"Earnings momentum" strategy is back in a big way, but right now, it's not such a momentous time for investors, as market forces seem to be pushing their portfolios down, according to The Wall Street Journal.
The idea calls for investing in companies with earnings on the upward tick. And while it can make investors a lot of money during a run up, in times like these, drops are deep and swift.
"May was a poor month for earnings momentum," said Daniel Taylor, a portfolio manager with Numeric Investors. The Cambridge, Mass.-based firm uses computer-based quantitative strategies to manage its $10.8 billion portfolio, and accounts for different variables to determine whether stocks are expensive.
In recent years, earnings momentum funds have paced past the competition.
The N/I Numeric Investors Emerging Growth Fund has risen an average of 23.3% per year over the past three years, for example, beating the Russell 2000 Growth Index by 5.3%. In that timeframe, the Numeric Investors Fund has beaten the Standard & Poor's 500 by 11.6%, on average, per year. American Century's New Opportunities II Fund, meanwhile, delivered a 22.5% return in the three-year period that ended May 31.
"There is a purity to the strategy in that you are getting stocks whose prospectus for growth are pretty decent compared to the rest of the market," said Russel Kinnel, director of mutual fund research at Morningstar in Chicago. Still, he warned, "you definitely have to be careful with it."
Investors learned that the hard way in the late 1990s when many tech-heavy earnings-momentum funds sank, taking with them investors' savings.
Part of the problem back then was a conflict of interest, whereby certain analysts promoted certain companies. Regulations have since squashed many of those practices.
"Earnings always matter," said William D'Alonzo, chief investment officer at Friess Associates, the management company of Brandywine Funds of Greenville, Del.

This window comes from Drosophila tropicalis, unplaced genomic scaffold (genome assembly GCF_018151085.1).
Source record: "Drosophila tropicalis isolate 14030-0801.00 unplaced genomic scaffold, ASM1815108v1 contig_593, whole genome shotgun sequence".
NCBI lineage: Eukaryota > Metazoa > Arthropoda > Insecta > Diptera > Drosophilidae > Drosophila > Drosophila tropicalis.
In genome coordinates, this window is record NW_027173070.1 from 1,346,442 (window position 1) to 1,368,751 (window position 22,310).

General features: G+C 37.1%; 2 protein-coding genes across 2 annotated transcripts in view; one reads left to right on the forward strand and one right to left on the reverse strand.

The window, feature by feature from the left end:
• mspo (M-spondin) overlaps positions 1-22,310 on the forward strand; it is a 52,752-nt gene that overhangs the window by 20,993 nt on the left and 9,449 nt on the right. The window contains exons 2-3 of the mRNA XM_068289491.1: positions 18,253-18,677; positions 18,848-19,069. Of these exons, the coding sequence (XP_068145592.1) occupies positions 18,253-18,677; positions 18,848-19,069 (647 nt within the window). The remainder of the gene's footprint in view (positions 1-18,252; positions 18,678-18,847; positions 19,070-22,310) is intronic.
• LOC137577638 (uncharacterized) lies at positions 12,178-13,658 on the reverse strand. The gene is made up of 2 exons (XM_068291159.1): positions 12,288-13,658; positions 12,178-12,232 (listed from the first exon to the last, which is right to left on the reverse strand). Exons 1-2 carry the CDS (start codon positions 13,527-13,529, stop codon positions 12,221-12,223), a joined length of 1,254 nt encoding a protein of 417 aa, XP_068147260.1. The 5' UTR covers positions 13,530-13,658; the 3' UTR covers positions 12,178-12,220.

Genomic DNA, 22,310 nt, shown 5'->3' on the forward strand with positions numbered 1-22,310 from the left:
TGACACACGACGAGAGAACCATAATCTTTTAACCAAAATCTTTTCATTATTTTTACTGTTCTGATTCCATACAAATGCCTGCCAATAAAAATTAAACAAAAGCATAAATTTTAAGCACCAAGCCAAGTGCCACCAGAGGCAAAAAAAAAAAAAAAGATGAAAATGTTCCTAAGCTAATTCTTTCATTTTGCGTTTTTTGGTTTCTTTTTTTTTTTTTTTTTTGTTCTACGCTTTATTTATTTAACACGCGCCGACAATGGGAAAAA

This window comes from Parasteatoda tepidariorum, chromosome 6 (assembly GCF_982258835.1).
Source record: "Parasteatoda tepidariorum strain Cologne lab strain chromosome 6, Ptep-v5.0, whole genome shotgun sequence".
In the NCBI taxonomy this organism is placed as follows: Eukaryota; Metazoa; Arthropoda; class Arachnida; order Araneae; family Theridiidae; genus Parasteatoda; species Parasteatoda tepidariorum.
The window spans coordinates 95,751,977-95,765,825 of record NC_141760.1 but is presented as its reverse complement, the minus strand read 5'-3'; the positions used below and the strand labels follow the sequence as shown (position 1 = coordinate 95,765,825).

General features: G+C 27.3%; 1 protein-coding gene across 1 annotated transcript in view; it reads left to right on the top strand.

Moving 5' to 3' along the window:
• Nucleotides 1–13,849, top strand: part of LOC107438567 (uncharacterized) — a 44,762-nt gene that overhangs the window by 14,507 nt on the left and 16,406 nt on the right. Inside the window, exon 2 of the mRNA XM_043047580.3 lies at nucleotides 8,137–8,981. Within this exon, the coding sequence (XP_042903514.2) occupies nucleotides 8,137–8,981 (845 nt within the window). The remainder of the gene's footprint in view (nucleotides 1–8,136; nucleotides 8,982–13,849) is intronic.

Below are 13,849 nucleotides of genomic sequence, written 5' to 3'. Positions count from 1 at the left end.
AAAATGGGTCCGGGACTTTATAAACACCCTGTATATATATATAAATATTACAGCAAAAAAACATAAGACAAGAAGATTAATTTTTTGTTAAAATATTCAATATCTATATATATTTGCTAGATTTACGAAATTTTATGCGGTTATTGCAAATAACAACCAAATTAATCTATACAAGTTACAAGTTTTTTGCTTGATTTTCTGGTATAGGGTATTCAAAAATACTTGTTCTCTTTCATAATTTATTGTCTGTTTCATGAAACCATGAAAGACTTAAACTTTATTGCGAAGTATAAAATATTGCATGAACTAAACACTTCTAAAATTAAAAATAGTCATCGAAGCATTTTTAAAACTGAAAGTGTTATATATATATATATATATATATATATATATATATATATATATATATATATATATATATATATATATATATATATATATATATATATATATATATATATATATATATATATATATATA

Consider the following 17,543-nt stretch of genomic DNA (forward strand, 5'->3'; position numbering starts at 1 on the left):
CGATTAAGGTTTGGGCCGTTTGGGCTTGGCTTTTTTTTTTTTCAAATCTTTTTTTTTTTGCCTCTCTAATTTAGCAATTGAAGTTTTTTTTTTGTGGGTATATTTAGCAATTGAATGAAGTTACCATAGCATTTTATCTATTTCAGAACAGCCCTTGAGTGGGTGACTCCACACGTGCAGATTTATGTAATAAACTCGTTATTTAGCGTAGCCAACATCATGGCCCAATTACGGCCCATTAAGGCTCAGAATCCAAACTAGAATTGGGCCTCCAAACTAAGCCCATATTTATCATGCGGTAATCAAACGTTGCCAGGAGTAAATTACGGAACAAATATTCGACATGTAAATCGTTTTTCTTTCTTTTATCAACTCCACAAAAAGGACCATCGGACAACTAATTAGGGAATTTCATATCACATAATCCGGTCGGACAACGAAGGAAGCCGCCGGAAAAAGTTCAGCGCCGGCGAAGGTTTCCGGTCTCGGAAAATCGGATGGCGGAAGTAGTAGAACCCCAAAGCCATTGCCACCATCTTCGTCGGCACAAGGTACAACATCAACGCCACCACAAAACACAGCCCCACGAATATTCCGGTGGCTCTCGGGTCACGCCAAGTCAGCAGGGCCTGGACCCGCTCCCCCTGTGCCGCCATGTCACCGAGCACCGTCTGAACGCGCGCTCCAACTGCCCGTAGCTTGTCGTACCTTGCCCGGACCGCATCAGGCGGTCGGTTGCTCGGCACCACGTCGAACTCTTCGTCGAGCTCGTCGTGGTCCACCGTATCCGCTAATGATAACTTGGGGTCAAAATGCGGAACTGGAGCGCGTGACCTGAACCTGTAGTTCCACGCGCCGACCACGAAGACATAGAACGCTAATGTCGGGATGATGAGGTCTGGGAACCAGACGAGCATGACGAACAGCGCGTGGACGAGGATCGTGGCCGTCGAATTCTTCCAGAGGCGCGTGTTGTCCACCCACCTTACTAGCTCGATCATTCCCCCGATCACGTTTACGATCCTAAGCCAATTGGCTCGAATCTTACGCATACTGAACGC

Another problem for investors can be above-average trading costs and fees, since the strategy requires managers to sell funds that break a trend of earnings. Furthermore, the strategy can result in high concentration in certain sectors.
In 2005, for example, the Brandywine Blue Fund, a large-cap fund, had 17% of its holdings in energy stocks, while other growth-oriented large-caps had an average allocation closer to 5%, according to Morningstar. The Brandywine Blue Fund beat 85% its other large-cap growth peers.
Turner Investment Partners concentrates on investing widely across sectors. Nine of Turner's 10 funds beat more than 75% of their peers over three years. In the May mêlée, several of those funds, however, were among the bottom fifth of their class.
"It's not something I would like to trade with on a stand-alone basis," Taylor said.
American Century, on the other hand, which claims to have pioneered the strategy, remains steadfast, adding three new earnings momentum funds to its fold. Harold Bradley, their new manager, promises to "go all out."
The staff of Money Management Executive ("MME") has prepared these capsule summaries based on reports published by the news sources to which they are attributed. Those news sources are not associated with MME, and have not prepared, sponsored, endorsed, or approved these summaries.